Dianne Feinstein – Fighting Against Free Speech for Palestinians

Dianne Feinstein – Fighting Against Free Speech for Palestinians

 

 

 

 

 

 

 

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Dianne Feinstein and Arms Trading Husband Seek to Expel Students Who Criticise Israel

The world through Zionist spectacles

Dianne Feinstein is a Senator and a pillar
of the US Democratic establishment. 
Fiercely Zionist she and her war profteering husband, Richard Blum have
been exerting heavy pressure on the University of California to suppress free
speech for Palestinian supporters.  The
pretext?  You guessed it.  Anti-Semitism of course.

Berkley Campus UC campus
It is based on the State Department’s 2010 definition
of anti-Semitism whch means: 
State Department Definition of anti-Semitism

State Department Definition of anti-Semitism relative to Israel
(1) “Demonizing Israel” by “drawing comparisons
of contemporary Israeli policy to that of the Nazis”
Presumably blowing
people up or burning them alive inside their homes was not something Nazi Germany
did?  Or was turning whole areas into ghettos
not a Nazi mode of operaton?

“blaming Israel for all inter-religious or
political tensions”;

It is a matter of fact that the leaders of Israel
have deliberately set out to destablilise their neighbours on
religious/confessionalist lines.  In
Liviah Rokach’s book Sacred Terrorism, she quotes 

The
Chief of Staff
[Dayan] supports a plan to hire a [Lebanese] officer who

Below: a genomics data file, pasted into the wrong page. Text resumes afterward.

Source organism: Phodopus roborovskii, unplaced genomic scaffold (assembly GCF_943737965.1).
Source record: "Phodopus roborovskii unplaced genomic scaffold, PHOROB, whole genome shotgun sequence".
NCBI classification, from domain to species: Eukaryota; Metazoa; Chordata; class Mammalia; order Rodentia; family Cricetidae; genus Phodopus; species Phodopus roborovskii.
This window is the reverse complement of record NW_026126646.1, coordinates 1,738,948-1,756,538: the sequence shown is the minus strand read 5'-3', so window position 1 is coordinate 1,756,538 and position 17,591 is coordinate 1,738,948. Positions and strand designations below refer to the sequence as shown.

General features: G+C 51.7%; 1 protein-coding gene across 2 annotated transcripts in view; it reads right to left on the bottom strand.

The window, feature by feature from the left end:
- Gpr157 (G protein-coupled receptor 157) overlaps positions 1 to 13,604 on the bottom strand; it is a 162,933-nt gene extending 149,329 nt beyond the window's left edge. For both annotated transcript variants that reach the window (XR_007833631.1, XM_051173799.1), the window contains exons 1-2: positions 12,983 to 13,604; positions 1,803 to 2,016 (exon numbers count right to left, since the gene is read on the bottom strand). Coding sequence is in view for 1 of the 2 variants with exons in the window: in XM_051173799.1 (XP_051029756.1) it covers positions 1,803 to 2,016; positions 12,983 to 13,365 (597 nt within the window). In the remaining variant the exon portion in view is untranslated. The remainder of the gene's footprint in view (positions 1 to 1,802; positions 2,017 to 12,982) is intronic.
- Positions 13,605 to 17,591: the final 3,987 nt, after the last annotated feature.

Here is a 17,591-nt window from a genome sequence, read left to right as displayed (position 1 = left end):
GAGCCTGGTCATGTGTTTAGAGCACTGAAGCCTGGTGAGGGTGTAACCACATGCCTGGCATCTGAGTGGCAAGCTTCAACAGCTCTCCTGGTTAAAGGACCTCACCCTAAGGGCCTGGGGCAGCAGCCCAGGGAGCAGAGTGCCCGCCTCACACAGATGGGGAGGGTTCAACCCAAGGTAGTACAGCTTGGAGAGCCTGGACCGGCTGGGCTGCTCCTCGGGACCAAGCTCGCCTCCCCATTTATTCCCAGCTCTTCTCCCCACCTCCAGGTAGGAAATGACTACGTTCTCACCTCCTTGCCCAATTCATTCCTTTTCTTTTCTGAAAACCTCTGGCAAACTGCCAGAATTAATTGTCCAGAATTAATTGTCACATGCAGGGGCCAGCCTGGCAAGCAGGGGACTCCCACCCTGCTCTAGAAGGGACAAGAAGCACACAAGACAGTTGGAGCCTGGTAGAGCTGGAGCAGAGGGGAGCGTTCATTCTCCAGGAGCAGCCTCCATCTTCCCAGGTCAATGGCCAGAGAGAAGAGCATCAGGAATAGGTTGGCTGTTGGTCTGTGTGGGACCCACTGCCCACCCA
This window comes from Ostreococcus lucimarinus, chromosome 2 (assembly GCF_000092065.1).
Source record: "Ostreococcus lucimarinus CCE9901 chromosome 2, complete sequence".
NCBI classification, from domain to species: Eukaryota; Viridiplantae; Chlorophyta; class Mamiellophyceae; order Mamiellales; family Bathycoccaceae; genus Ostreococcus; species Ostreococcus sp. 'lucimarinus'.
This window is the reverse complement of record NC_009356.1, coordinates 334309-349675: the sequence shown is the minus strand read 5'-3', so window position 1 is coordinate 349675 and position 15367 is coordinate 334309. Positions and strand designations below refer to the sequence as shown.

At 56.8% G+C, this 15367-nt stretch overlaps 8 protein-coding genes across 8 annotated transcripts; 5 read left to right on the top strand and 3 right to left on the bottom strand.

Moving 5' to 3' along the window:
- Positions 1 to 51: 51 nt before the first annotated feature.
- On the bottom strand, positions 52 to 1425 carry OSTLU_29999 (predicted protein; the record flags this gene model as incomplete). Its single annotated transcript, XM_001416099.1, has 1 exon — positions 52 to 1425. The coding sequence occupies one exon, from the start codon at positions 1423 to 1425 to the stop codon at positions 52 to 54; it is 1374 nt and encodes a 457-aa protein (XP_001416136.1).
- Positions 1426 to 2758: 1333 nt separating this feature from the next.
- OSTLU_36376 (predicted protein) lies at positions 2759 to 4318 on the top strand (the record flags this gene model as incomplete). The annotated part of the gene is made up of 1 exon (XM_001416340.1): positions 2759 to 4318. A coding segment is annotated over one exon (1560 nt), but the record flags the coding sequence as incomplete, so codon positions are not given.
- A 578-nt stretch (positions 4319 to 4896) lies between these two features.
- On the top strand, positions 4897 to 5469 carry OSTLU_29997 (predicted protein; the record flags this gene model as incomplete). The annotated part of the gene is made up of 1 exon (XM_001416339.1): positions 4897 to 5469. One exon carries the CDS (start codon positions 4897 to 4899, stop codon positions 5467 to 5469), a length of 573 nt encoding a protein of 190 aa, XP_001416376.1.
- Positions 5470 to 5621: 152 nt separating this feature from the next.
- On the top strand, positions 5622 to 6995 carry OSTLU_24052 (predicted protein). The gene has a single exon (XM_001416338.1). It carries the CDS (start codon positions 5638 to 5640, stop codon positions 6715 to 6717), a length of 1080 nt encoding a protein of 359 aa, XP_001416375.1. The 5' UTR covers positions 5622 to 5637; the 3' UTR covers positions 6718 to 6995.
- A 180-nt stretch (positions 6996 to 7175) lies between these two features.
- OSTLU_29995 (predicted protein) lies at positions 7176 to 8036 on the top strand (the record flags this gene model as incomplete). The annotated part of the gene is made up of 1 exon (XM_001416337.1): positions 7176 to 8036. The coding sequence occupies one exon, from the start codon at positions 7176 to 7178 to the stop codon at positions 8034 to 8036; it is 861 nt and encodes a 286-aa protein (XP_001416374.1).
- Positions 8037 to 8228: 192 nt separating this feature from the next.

will agree to serve as a puppet so that the Israeli army may appear as
responding to his appeal to liberate Lebanon from its Muslim oppressors…’
(5/28/54;
1024). 

The latter, of course, came about with the creation of the ‘security
zone’ in Lebanon from 1979-1990.’ 
One of 10 UC campuses, Royston Hall, Los Angeles
And she quotes him again in May 1955 as
saying that Israel ‘must—invent dangers, and to do this it must
adopt the method of provocation- and-revenge… And above all—let us hope for a
new war with the Arab countries, so that we may finally get rid of our troubles
and acquire our space.”
What ‘space’ was Dayan referring to if not ‘living space’ lebensraum?
(2) Espousing a “Double standard for Israel” by
“requiring of it a behavior not expected or demanded of any other democratic
nation”
It’s difficult to
know why the State department believes that evicting Palestinians who’ve lived
in their homes for generations in order to make way for Jewish settlers isn’t
something one would expect of any half-decent toilet trained western state?  Or perhaps torturing and killing children as
young as 12 is acceptable in the European Union now?  Or is criticising the confiscation of land,